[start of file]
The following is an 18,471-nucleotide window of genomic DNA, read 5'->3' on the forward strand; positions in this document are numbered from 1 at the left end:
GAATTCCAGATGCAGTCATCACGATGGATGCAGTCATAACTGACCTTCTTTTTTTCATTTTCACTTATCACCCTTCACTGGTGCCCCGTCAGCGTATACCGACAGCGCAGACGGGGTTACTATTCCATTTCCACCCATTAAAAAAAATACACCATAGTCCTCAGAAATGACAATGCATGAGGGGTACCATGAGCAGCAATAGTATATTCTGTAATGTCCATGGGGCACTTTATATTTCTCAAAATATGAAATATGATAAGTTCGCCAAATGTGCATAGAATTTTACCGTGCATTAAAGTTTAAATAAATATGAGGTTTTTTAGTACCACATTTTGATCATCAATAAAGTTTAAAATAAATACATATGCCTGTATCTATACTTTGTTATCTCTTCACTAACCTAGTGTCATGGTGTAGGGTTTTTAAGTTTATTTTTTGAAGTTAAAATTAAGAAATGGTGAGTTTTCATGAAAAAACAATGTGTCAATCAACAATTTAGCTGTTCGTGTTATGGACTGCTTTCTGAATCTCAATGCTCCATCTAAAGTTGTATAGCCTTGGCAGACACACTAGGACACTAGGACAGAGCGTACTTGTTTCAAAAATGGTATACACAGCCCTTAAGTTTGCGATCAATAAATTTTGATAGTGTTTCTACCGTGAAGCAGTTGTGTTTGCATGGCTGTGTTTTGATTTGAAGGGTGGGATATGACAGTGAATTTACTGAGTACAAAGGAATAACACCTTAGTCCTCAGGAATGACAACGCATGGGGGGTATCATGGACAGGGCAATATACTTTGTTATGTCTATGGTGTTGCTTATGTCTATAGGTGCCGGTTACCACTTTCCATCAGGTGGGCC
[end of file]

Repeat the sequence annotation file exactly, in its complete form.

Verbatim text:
The following is an 18,471-nucleotide window of genomic DNA, read 5'->3' on the forward strand; positions in this document are numbered from 1 at the left end:
GAATTCCAGATGCAGTCATCACGATGGATGCAGTCATAACTGACCTTCTTTTTTTCATTTTCACTTATCACCCTTCACTGGTGCCCCGTCAGCGTATACCGACAGCGCAGACGGGGTTACTATTCCATTTCCACCCATTAAAAAAAATACACCATAGTCCTCAGAAATGACAATGCATGAGGGGTACCATGAGCAGCAATAGTATATTCTGTAATGTCCATGGGGCACTTTATATTTCTCAAAATATGAAATATGATAAGTTCGCCAAATGTGCATAGAATTTTACCGTGCATTAAAGTTTAAATAAATATGAGGTTTTTTAGTACCACATTTTGATCATCAATAAAGTTTAAAATAAATACATATGCCTGTATCTATACTTTGTTATCTCTTCACTAACCTAGTGTCATGGTGTAGGGTTTTTAAGTTTATTTTTTGAAGTTAAAATTAAGAAATGGTGAGTTTTCATGAAAAAACAATGTGTCAATCAACAATTTAGCTGTTCGTGTTATGGACTGCTTTCTGAATCTCAATGCTCCATCTAAAGTTGTATAGCCTTGGCAGACACACTAGGACACTAGGACAGAGCGTACTTGTTTCAAAAATGGTATACACAGCCCTTAAGTTTGCGATCAATAAATTTTGATAGTGTTTCTACCGTGAAGCAGTTGTGTTTGCATGGCTGTGTTTTGATTTGAAGGGTGGGATATGACAGTGAATTTACTGAGTACAAAGGAATAACACCTTAGTCCTCAGGAATGACAACGCATGGGGGGTATCATGGACAGGGCAATATACTTTGTTATGTCTATGGTGTTGCTTATGTCTATAGGTGCCGGTTACCACTTTCCATCAGGTGGGCC